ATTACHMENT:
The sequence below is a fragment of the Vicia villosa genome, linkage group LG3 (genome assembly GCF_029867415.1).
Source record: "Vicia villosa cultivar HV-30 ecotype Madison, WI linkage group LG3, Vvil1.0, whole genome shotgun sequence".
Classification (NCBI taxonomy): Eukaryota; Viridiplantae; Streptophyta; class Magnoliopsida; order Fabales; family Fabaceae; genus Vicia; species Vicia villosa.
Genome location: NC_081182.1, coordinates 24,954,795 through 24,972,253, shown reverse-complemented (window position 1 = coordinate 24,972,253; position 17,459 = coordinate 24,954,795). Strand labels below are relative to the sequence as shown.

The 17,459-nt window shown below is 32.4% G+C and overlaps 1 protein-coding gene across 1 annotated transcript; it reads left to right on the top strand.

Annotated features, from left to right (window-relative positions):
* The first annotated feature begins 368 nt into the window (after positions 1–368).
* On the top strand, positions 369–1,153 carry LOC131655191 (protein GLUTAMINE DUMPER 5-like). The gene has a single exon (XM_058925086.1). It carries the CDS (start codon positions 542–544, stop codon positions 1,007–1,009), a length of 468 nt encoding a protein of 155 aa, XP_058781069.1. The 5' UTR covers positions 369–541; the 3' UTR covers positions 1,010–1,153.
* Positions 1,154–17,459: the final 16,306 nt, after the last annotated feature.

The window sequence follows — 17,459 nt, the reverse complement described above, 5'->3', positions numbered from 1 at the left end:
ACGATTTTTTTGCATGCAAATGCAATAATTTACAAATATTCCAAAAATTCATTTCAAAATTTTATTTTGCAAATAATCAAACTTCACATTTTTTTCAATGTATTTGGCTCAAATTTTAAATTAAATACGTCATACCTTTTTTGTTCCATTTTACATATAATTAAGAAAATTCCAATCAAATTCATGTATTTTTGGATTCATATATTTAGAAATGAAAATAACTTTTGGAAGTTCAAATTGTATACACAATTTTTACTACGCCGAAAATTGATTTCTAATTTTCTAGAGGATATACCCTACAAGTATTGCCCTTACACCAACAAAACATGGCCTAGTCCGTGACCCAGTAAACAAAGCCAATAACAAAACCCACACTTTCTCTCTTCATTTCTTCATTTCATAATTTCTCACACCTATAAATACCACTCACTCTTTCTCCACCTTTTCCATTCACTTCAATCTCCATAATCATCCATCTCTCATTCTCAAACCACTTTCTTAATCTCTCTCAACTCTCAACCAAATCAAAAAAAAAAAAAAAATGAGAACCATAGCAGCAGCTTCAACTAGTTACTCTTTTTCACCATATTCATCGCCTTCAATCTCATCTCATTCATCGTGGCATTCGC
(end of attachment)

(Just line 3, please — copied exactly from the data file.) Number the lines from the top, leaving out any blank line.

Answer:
Classification (NCBI taxonomy): Eukaryota; Viridiplantae; Streptophyta; class Magnoliopsida; order Fabales; family Fabaceae; genus Vicia; species Vicia villosa.